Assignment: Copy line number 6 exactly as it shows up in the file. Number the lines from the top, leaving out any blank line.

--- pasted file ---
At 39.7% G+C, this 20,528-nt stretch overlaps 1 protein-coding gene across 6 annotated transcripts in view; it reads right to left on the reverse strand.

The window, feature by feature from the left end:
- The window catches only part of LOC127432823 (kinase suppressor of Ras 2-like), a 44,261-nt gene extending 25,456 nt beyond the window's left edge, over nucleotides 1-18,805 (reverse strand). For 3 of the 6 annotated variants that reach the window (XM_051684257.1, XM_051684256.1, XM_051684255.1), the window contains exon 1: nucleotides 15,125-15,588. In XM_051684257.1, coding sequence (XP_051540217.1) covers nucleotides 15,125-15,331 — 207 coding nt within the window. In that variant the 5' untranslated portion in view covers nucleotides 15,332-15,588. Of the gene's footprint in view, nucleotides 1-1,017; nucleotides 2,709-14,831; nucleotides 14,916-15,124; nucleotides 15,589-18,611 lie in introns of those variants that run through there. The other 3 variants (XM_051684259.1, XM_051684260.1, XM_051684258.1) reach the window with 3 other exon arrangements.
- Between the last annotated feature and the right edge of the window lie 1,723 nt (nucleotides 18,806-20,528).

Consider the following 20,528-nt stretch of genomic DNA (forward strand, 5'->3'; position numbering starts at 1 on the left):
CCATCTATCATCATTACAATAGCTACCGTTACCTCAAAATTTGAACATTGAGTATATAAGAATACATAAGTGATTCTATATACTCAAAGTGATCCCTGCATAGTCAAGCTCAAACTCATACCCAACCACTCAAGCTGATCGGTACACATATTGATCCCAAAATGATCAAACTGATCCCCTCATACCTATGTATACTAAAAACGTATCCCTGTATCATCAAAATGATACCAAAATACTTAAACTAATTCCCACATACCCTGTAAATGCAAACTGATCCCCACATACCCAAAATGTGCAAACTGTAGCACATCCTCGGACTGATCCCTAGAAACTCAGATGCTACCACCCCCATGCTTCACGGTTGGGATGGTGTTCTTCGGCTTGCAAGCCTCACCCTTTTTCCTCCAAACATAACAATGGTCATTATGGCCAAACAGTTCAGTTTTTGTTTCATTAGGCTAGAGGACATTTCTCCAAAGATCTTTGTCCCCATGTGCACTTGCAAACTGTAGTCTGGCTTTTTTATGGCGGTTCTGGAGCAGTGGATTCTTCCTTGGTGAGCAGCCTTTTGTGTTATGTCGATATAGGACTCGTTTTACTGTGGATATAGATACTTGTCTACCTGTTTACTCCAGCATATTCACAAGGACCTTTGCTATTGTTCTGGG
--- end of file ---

CCATCTATCATCATTACAATAGCTACCGTTACCTCAAAATTTGAACATTGAGTATATAAGAATACATAAGTGATTCTATATACTCAAAGTGATCCCTGCATAGTCAAGCTCAAACTCATACCCAACCACTCAAGCTGATCGGTACACATATTGATCCCAAAATGATCAAACTGATCCCCTCATACCTATGTATACTAAAAACGTATCCCTGTATCATCAAAATGATACCAAAATACTTAAACTAATTCCCACATACCCTGTAAATGCAAACTGATCCCCACATACCCAAAATGTGCAAACTGTAGCACATCCTCGGACTGATCCCTAGAAACTCAGATGCTACCACCCCCATGCTTCACGGTTGGGATGGTGTTCTTCGGCTTGCAAGCCTCACCCTTTTTCCTCCAAACATAACAATGGTCATTATGGCCAAACAGTTCAGTTTTTGTTTCATTAGGCTAGAGGACATTTCTCCAAAGATCTTTGTCCCCATGTGCACTTGCAAACTGTAGTCTGGCTTTTTTATGGCGGTTCTGGAGCAGTGGATTCTTCCTTGGTGAGCAGCCTTTTGTGTTATGTCGATATAGGACTCGTTTTACTGTGGATATAGATACTTGTCTACCTGTTTACTCCAGCATATTCACAAGGACCTTTGCTATTGTTCTGGG